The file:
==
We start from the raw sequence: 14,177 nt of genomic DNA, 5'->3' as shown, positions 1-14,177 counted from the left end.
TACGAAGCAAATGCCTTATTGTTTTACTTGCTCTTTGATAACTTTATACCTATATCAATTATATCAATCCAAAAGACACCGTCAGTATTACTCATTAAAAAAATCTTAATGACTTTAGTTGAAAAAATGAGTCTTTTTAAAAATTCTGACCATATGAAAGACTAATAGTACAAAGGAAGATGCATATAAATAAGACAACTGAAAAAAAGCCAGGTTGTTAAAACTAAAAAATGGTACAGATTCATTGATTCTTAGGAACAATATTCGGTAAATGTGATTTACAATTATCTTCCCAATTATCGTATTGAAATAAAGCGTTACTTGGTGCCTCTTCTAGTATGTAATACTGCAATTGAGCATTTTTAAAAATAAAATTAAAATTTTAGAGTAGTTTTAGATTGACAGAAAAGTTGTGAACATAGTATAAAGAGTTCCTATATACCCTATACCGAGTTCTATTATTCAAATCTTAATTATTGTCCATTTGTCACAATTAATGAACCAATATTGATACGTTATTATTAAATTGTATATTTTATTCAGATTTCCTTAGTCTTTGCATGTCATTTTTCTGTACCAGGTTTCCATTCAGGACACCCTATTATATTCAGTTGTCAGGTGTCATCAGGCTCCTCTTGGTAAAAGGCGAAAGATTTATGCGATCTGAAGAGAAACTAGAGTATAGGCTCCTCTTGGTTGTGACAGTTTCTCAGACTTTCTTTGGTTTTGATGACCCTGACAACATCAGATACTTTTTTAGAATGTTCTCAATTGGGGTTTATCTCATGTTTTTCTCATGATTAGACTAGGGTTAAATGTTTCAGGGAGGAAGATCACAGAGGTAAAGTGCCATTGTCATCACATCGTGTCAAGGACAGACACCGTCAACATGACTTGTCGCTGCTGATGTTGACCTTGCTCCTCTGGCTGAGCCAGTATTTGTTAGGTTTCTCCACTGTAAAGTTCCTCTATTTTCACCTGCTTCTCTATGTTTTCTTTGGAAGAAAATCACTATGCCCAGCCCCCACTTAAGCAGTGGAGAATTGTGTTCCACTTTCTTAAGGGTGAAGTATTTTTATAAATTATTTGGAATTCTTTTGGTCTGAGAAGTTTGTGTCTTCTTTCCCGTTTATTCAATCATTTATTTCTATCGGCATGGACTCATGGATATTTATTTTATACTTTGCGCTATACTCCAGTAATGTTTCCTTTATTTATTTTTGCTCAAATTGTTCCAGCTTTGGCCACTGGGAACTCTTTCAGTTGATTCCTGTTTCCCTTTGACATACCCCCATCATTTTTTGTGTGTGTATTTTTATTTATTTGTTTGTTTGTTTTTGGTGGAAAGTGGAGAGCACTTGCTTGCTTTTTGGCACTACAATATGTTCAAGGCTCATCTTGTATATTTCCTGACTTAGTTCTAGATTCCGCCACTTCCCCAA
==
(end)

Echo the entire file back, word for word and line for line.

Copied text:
We start from the raw sequence: 14,177 nt of genomic DNA, 5'->3' as shown, positions 1-14,177 counted from the left end.
TACGAAGCAAATGCCTTATTGTTTTACTTGCTCTTTGATAACTTTATACCTATATCAATTATATCAATCCAAAAGACACCGTCAGTATTACTCATTAAAAAAATCTTAATGACTTTAGTTGAAAAAATGAGTCTTTTTAAAAATTCTGACCATATGAAAGACTAATAGTACAAAGGAAGATGCATATAAATAAGACAACTGAAAAAAAGCCAGGTTGTTAAAACTAAAAAATGGTACAGATTCATTGATTCTTAGGAACAATATTCGGTAAATGTGATTTACAATTATCTTCCCAATTATCGTATTGAAATAAAGCGTTACTTGGTGCCTCTTCTAGTATGTAATACTGCAATTGAGCATTTTTAAAAATAAAATTAAAATTTTAGAGTAGTTTTAGATTGACAGAAAAGTTGTGAACATAGTATAAAGAGTTCCTATATACCCTATACCGAGTTCTATTATTCAAATCTTAATTATTGTCCATTTGTCACAATTAATGAACCAATATTGATACGTTATTATTAAATTGTATATTTTATTCAGATTTCCTTAGTCTTTGCATGTCATTTTTCTGTACCAGGTTTCCATTCAGGACACCCTATTATATTCAGTTGTCAGGTGTCATCAGGCTCCTCTTGGTAAAAGGCGAAAGATTTATGCGATCTGAAGAGAAACTAGAGTATAGGCTCCTCTTGGTTGTGACAGTTTCTCAGACTTTCTTTGGTTTTGATGACCCTGACAACATCAGATACTTTTTTAGAATGTTCTCAATTGGGGTTTATCTCATGTTTTTCTCATGATTAGACTAGGGTTAAATGTTTCAGGGAGGAAGATCACAGAGGTAAAGTGCCATTGTCATCACATCGTGTCAAGGACAGACACCGTCAACATGACTTGTCGCTGCTGATGTTGACCTTGCTCCTCTGGCTGAGCCAGTATTTGTTAGGTTTCTCCACTGTAAAGTTCCTCTATTTTCACCTGCTTCTCTATGTTTTCTTTGGAAGAAAATCACTATGCCCAGCCCCCACTTAAGCAGTGGAGAATTGTGTTCCACTTTCTTAAGGGTGAAGTATTTTTATAAATTATTTGGAATTCTTTTGGTCTGAGAAGTTTGTGTCTTCTTTCCCGTTTATTCAATCATTTATTTCTATCGGCATGGACTCATGGATATTTATTTTATACTTTGCGCTATACTCCAGTAATGTTTCCTTTATTTATTTTTGCTCAAATTGTTCCAGCTTTGGCCACTGGGAACTCTTTCAGTTGATTCCTGTTTCCCTTTGACATACCCCCATCATTTTTTGTGTGTGTATTTTTATTTATTTGTTTGTTTGTTTTTGGTGGAAAGTGGAGAGCACTTGCTTGCTTTTTGGCACTACAATATGTTCAAGGCTCATCTTGTATATTTCCTGACTTAGTTCTAGATTCCGCCACTTCCCCAA